Restoring louvres professionally

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smerc
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Restoring louvres professionally

Post by smerc » Thu 24 Jan, 2013 9:25 am

Like most SLC's, my louvres are peeling and need restoring. Does anyone know of a professional who can do this job? I'm in SE QLD but am happy to send them anywhere to be done. I have got a spare pair so I could get them done and then switch them over with the ones currently in the car and then get those ones done as well. Any help or suggestions would be greatly appreciated as the current state of the louvres really detracts from the overall appeal of the car. Cheers. Ross.

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Chai
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Re: Restoring louvres professionally

Post by Chai » Thu 24 Jan, 2013 9:00 pm

Don't have a contact for you but do suggest that a DIY repair is fairly easily done if you know how to spray paint.
I repaired mine over 10 years ago and it still looks good ... way better than looking at For King and country paint and condensation after every wash/rain.
Chai
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Re: Restoring louvres professionally

Post by John Green » Thu 24 Jan, 2013 9:05 pm

Agreed, not that hard to repair. You can use a high quality aerosol can (like 3M as an example) and do it your self.

Or you can send them to me and I will charge you for using an aerosol can.. :happy3: :happy3:
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smerc
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Re: Restoring louvres professionally

Post by smerc » Thu 24 Jan, 2013 9:17 pm

Thanks Chai and well said John.

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Chai
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Re: Restoring louvres professionally

Post by Chai » Thu 24 Jan, 2013 10:22 pm

Just ask when you decide to do this yourself and I'll write up what I can remember about this repair.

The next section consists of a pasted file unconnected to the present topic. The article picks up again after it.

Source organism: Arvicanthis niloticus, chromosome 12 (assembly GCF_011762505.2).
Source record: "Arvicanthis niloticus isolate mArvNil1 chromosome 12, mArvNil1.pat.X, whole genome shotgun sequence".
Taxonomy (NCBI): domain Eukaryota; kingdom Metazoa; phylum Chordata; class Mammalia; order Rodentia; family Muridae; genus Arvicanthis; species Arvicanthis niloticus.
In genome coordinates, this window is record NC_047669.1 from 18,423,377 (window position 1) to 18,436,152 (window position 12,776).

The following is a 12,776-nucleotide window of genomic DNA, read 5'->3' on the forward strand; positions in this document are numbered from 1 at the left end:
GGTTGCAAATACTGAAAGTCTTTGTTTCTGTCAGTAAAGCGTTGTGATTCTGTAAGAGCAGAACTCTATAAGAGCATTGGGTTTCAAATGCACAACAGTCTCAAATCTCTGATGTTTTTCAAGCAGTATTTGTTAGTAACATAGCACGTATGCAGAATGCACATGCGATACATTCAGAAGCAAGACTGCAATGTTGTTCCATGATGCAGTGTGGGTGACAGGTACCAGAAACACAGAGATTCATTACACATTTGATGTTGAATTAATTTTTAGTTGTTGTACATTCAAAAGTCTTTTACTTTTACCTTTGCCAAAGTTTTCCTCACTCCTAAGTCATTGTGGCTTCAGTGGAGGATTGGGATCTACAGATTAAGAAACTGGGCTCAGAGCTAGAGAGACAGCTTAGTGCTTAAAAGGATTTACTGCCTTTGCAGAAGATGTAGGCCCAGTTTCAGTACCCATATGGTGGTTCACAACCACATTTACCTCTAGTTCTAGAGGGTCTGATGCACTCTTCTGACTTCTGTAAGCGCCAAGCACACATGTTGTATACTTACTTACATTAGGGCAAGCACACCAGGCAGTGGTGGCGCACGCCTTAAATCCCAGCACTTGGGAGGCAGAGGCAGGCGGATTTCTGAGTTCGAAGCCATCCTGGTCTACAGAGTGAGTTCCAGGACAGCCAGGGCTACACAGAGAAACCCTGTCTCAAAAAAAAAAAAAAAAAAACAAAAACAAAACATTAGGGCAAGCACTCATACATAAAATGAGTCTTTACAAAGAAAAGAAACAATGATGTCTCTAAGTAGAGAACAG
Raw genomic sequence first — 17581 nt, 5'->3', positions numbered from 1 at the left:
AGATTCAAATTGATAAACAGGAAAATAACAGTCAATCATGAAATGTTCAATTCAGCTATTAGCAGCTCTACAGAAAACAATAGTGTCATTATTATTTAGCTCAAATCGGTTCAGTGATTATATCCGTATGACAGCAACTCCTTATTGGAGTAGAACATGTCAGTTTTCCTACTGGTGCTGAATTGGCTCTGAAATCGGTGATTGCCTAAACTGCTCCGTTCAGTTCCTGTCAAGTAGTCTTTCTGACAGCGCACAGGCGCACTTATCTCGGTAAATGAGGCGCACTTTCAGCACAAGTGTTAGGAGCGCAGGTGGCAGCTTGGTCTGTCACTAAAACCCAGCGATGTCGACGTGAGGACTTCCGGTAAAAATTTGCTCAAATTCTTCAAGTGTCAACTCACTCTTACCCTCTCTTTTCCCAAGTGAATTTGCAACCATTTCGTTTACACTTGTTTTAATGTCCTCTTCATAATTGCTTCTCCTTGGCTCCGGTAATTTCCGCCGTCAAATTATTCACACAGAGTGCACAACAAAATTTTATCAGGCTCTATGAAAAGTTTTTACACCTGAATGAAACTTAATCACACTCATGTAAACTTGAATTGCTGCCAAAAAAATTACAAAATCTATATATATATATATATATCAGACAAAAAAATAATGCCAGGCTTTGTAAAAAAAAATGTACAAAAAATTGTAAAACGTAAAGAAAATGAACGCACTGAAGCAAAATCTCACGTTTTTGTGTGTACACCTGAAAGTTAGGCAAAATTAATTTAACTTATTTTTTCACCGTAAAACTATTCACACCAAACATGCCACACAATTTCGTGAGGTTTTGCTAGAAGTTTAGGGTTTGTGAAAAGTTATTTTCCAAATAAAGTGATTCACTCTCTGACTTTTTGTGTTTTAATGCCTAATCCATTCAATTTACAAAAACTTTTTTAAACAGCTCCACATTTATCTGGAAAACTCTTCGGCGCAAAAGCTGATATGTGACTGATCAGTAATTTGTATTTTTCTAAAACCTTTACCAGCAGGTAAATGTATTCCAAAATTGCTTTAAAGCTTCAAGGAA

Chai
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smerc
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Re: Restoring louvres professionally

Post by smerc » Thu 24 Jan, 2013 10:46 pm

Hi Chai, thanks for the offer. If I'm going to attempt it myself I'd like to try to do it sooner rather than later so if you could start to write it up over the coming weeks that'd be much appreciated. Thanks again. Ross.

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hoddo
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Re: Restoring louvres professionally

Post by hoddo » Fri 25 Jan, 2013 7:41 am

Painting the louvre is the easy part, its resealing the glass to the louvres that sorts the men from the boys. I was told they were sealed at the factory using a gasket with a fine wire in it that melted when an electrical current was passed through the wire, and this gasket is no longer available. It is tricky to reseal using silicone as it squishes out and becomes visible if to much is used and if not enough is used you will get condensation.

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Greg in Oz
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Re: Restoring louvres professionally

Post by Greg in Oz » Fri 25 Jan, 2013 10:40 pm

I recall reading an article, possibly in "The Star" (magazine of the MB Club of America) that discussed the repair of the louvred windows in the SLC. It was quite a while back so my memory of it is not great, however I believe it stated that the louvre windows were originally sealed with either a nitrogen fill or a vacuum between the two panes of glass encasing the louvres. This was to ensure moisture which would cause condensation wasn't present. The article went on to suggest a modification whereby a T-piece is inserted into the vacuum lines to the seat back lock release buttons (below the rear windows) on each side, and vacuum lines fitted with a non-return valves are run to each of the louvre window assemblies. The logic being that, even if there is a minute leak, this would maintain a vacuum between the panes of glass preventing any moisture build up and resulting condensation.

Something I have never really understood is why MB designed the SLC with the inner pane of glass. Surely, without the inner pane there wouldn't be the moisture trap between the panes which causes unsightly condensation and peeling paint on the louvres. Maybe they were concerned that with only the outer pane of glass dust build up (which would be difficult to remove) would be a problem. This also raises the question as to why the plastic louvres were painted. Why didn't they simply manufacture them in plastic of the desired colour? For that matter, why did they even bother with the louvres? It would have looked fine without the louvres and the inner pane of glass wouldn't have been required.
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Chai
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Re: Restoring louvres professionally

Post by Chai » Sat 26 Jan, 2013 12:34 am

(I am printing this article in the next M-B Club Victoria magazine along with a few photos from 1996, so apologies for the preamble and the way it is worded.)

Owners of an SLC will have seen peeling paint and condensation in the louvres, located between the rear windows and the C-pillar, of either their car or another SLC. The cause of this deterioration is due to delamination of the glass panes that sandwich the louvre.